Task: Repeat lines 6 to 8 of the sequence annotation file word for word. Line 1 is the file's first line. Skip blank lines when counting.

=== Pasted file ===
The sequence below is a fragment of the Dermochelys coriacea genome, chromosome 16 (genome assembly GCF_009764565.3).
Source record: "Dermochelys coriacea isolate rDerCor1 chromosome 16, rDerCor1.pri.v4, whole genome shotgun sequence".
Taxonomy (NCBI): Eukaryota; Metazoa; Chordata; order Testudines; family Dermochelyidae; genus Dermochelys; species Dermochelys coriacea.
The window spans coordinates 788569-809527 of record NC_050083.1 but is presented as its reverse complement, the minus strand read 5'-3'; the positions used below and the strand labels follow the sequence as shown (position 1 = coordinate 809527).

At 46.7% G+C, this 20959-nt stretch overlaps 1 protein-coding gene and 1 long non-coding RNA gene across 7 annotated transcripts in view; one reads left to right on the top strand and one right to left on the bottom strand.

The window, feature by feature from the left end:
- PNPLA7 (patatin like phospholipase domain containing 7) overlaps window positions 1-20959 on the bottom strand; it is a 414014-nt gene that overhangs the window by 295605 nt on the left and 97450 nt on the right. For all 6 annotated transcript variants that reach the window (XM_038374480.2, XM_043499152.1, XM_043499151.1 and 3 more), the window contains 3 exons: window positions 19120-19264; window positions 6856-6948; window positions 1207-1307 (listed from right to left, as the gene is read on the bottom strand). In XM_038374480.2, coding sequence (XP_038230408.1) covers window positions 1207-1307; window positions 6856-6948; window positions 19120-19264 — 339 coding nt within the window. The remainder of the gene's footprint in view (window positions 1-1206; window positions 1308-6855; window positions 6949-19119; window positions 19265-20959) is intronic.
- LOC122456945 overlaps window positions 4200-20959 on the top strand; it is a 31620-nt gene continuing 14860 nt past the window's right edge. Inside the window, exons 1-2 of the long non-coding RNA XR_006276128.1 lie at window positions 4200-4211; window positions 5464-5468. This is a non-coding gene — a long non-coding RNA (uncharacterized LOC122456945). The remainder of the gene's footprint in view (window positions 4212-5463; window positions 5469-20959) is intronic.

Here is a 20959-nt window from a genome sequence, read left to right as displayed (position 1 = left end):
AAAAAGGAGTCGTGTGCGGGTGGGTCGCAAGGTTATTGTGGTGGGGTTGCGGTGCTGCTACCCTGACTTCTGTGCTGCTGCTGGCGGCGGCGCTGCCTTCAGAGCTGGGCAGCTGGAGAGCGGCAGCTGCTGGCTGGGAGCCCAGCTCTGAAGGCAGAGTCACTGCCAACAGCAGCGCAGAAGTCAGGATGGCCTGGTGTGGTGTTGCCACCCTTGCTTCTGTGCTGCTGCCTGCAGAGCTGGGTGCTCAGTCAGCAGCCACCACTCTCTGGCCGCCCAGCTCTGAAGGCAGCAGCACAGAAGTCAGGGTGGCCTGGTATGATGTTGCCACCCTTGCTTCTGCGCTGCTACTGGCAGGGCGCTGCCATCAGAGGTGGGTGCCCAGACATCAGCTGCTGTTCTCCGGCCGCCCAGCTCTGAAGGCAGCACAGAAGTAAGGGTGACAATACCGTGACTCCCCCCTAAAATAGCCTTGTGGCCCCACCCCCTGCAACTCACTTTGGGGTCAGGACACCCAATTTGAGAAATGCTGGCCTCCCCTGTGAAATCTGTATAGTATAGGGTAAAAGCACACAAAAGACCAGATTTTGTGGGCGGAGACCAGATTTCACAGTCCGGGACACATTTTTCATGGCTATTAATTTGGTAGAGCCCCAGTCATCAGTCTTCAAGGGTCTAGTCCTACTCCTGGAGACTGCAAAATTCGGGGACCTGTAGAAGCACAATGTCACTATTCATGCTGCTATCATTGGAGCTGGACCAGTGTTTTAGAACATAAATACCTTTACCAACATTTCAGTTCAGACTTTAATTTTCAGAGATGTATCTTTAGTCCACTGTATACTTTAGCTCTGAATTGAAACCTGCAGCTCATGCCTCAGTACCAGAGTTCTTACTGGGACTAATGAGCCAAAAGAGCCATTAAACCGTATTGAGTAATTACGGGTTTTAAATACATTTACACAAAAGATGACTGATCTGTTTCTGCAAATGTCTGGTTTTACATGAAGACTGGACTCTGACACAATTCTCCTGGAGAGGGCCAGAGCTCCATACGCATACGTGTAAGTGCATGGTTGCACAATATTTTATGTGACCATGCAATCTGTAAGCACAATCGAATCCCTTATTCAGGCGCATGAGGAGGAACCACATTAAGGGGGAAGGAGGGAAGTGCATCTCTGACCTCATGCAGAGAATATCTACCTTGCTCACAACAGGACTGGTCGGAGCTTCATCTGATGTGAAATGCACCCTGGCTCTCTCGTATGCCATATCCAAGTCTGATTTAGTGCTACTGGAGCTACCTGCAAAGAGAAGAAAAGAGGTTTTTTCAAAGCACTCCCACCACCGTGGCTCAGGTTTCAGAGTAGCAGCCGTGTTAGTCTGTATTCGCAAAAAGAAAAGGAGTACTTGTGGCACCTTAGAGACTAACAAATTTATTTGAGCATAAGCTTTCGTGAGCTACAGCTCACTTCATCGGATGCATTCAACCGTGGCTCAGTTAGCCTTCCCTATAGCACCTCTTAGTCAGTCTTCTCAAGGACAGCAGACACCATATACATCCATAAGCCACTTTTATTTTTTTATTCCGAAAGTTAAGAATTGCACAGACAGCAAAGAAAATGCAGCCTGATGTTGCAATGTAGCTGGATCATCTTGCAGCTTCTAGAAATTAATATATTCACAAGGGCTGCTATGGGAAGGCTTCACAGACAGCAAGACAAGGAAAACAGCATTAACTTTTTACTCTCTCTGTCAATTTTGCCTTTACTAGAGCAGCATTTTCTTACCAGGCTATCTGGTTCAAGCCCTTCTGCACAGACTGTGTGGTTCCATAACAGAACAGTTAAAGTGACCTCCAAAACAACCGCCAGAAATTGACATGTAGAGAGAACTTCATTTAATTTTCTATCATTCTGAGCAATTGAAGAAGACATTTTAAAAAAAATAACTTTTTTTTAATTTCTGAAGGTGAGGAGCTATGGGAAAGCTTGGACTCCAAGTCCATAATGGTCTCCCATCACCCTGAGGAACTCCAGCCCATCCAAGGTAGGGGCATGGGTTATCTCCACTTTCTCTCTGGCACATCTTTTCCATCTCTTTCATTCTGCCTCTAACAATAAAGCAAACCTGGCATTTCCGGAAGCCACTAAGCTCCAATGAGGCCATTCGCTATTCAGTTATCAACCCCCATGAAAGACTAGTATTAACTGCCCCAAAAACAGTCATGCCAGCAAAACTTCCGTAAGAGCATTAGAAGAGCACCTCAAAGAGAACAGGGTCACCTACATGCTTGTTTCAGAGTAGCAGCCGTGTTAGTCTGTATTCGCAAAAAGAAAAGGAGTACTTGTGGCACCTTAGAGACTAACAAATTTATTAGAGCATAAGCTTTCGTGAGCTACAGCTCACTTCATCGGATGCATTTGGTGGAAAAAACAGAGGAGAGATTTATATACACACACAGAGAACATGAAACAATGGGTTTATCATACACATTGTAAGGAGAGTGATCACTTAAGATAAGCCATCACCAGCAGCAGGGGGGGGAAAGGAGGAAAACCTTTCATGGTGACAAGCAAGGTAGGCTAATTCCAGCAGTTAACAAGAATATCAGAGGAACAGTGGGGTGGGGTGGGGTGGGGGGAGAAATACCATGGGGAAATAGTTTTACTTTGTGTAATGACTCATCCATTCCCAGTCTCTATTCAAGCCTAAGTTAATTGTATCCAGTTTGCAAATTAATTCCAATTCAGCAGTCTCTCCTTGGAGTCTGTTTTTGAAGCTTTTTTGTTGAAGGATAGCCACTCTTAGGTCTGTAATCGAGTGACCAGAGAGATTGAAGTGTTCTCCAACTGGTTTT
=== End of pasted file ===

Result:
The window, feature by feature from the left end:
- PNPLA7 (patatin like phospholipase domain containing 7) overlaps window positions 1-20959 on the bottom strand; it is a 414014-nt gene that overhangs the window by 295605 nt on the left and 97450 nt on the right. For all 6 annotated transcript variants that reach the window (XM_038374480.2, XM_043499152.1, XM_043499151.1 and 3 more), the window contains 3 exons: window positions 19120-19264; window positions 6856-6948; window positions 1207-1307 (listed from right to left, as the gene is read on the bottom strand). In XM_038374480.2, coding sequence (XP_038230408.1) covers window positions 1207-1307; window positions 6856-6948; window positions 19120-19264 — 339 coding nt within the window. The remainder of the gene's footprint in view (window positions 1-1206; window positions 1308-6855; window positions 6949-19119; window positions 19265-20959) is intronic.
- LOC122456945 overlaps window positions 4200-20959 on the top strand; it is a 31620-nt gene continuing 14860 nt past the window's right edge. Inside the window, exons 1-2 of the long non-coding RNA XR_006276128.1 lie at window positions 4200-4211; window positions 5464-5468. This is a non-coding gene — a long non-coding RNA (uncharacterized LOC122456945). The remainder of the gene's footprint in view (window positions 4212-5463; window positions 5469-20959) is intronic.